Planning for Proposed 3-Acre Uptown Oakland Project UnderwayDecember 2, 2016
As proposed, the entire Uptown Oakland block bounded by Telegraph, Broadway, 21st and 22nd Streets will be razed and a 1.35-million square foot development will rise across the 3-acre site which includes the former Giant Burgers parcel at the corner of Telegraph and 22nd, the adjacent Telegraph Plaza Parking Garage, and three buildings fronting 2101-2147 Broadway.
While the site is zoned to support the development of up to 1,556 residential units or 2.8 million square feet of office space, the development team, which is a partnership between Lane Partners and Strategic Urban Development Alliance (SUDA), is pursuing a mixed-use development dubbed “Eastline” (a.k.a. 2100 Telegraph) which would yield 880,000 square feet of large-floor-plate (i.e., tech) office space, enough for over 4,500 worker bees; a tower with roughly 400 residential units; and 85,000 square feet of street-level retail space.
As BART runs directly below the site, the development will have to be designed to avoid placing weight or lateral stresses on the tunnels. And as the existing public parking garage on the site “provides parking that is vital to Uptown District businesses and the operations of the Paramount and Fox Theaters,” the development is expected to include a four-level replacement garage for both public and private use.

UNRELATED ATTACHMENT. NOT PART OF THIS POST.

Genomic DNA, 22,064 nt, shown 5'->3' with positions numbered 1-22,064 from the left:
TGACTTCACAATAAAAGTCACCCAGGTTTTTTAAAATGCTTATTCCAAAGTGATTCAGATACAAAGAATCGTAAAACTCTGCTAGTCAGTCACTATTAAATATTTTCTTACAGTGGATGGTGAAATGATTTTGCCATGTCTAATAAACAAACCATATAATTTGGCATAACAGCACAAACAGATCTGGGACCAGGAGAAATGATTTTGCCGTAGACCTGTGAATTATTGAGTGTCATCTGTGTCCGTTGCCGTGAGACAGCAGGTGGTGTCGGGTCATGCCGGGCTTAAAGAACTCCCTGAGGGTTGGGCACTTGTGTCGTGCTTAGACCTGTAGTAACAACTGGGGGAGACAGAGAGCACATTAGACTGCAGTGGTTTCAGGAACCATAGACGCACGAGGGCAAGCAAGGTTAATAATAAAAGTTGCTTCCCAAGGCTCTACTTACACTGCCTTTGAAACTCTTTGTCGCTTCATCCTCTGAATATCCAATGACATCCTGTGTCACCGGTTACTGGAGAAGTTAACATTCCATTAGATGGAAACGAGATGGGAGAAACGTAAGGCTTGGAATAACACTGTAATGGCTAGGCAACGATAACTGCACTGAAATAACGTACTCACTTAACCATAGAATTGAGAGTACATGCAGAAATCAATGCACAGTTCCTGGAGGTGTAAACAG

And as of this morning, the preparation of the Draft Environmental Impact Report (EIR) for the Eastline project is officially underway and the first public hearing has been scheduled for December 12.
Comments from Plugged-In Readers
This is great! And all of it so close to BART. Go Oakland!
Thanks for this; I was confused by an earlier item which only mentioned the parking garage and burger stand. I hadn’t realized the proposal will also demolish three existing buildings along Broadway. None of the buildings will be missed. But that is certainly a huge and ambitious project. I have to imagine it is something that will be phased.
Two big thumbs up. DTO is booming. It’s about time!
Projects like this moving forward convince me SKS and Shorenstein are land-banking/stalling their projects in downtown Oakland to protect their more expensive projects in SF.
I agree, this developer seems willing to go ahead with a huge amount of office space while Shorenstein and SKS have set on their parcels for 10 years. The land-banking by S.F. developers is what holds DTO back from reaching its full potential. This seems like a beautiful project. These developers have great faith in Oakland’s future as they are also involved with the uber office renovation at 19th & Broadway as well as two other parcels at 20th & Telegraph. DTO is booming and that is a great thing for our entire region.
Since Uber is basically a fraud sucking up capital from gullible investors, we will see how that works out.
(First of four very convincing arguments. I know people love to babble about “disruption” but this looks pretty bleak)
Actually Uber is developing the former Capwell’s building themselves; Lane Partners – the original developer of said property – is part of a consortium developing this concept.